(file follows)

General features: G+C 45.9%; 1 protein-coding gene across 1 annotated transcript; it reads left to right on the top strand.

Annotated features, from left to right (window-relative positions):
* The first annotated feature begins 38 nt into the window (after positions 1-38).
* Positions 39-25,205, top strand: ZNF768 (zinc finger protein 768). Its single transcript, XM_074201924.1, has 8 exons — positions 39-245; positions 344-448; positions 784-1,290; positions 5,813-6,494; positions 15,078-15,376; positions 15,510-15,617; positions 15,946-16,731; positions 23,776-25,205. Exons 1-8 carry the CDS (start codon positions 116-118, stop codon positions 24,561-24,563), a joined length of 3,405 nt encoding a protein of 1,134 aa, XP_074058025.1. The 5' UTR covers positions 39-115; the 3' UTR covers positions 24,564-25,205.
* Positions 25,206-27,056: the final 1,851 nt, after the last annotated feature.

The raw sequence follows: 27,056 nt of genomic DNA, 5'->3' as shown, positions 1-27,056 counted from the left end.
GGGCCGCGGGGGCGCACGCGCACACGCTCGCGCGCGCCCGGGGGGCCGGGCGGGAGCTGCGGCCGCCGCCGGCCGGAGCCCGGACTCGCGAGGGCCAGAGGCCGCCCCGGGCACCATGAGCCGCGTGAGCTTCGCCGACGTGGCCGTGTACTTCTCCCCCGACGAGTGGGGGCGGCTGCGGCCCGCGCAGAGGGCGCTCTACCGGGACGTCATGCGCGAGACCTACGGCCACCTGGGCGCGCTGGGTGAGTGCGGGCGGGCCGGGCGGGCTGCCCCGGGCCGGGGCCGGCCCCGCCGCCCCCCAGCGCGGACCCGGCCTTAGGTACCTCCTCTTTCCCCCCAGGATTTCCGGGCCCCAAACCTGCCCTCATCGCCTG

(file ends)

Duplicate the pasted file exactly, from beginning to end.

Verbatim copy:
General features: G+C 45.9%; 1 protein-coding gene across 1 annotated transcript; it reads left to right on the top strand.

Annotated features, from left to right (window-relative positions):
* The first annotated feature begins 38 nt into the window (after positions 1-38).
* Positions 39-25,205, top strand: ZNF768 (zinc finger protein 768). Its single transcript, XM_074201924.1, has 8 exons — positions 39-245; positions 344-448; positions 784-1,290; positions 5,813-6,494; positions 15,078-15,376; positions 15,510-15,617; positions 15,946-16,731; positions 23,776-25,205. Exons 1-8 carry the CDS (start codon positions 116-118, stop codon positions 24,561-24,563), a joined length of 3,405 nt encoding a protein of 1,134 aa, XP_074058025.1. The 5' UTR covers positions 39-115; the 3' UTR covers positions 24,564-25,205.
* Positions 25,206-27,056: the final 1,851 nt, after the last annotated feature.

The raw sequence follows: 27,056 nt of genomic DNA, 5'->3' as shown, positions 1-27,056 counted from the left end.
GGGCCGCGGGGGCGCACGCGCACACGCTCGCGCGCGCCCGGGGGGCCGGGCGGGAGCTGCGGCCGCCGCCGGCCGGAGCCCGGACTCGCGAGGGCCAGAGGCCGCCCCGGGCACCATGAGCCGCGTGAGCTTCGCCGACGTGGCCGTGTACTTCTCCCCCGACGAGTGGGGGCGGCTGCGGCCCGCGCAGAGGGCGCTCTACCGGGACGTCATGCGCGAGACCTACGGCCACCTGGGCGCGCTGGGTGAGTGCGGGCGGGCCGGGCGGGCTGCCCCGGGCCGGGGCCGGCCCCGCCGCCCCCCAGCGCGGACCCGGCCTTAGGTACCTCCTCTTTCCCCCCAGGATTTCCGGGCCCCAAACCTGCCCTCATCGCCTG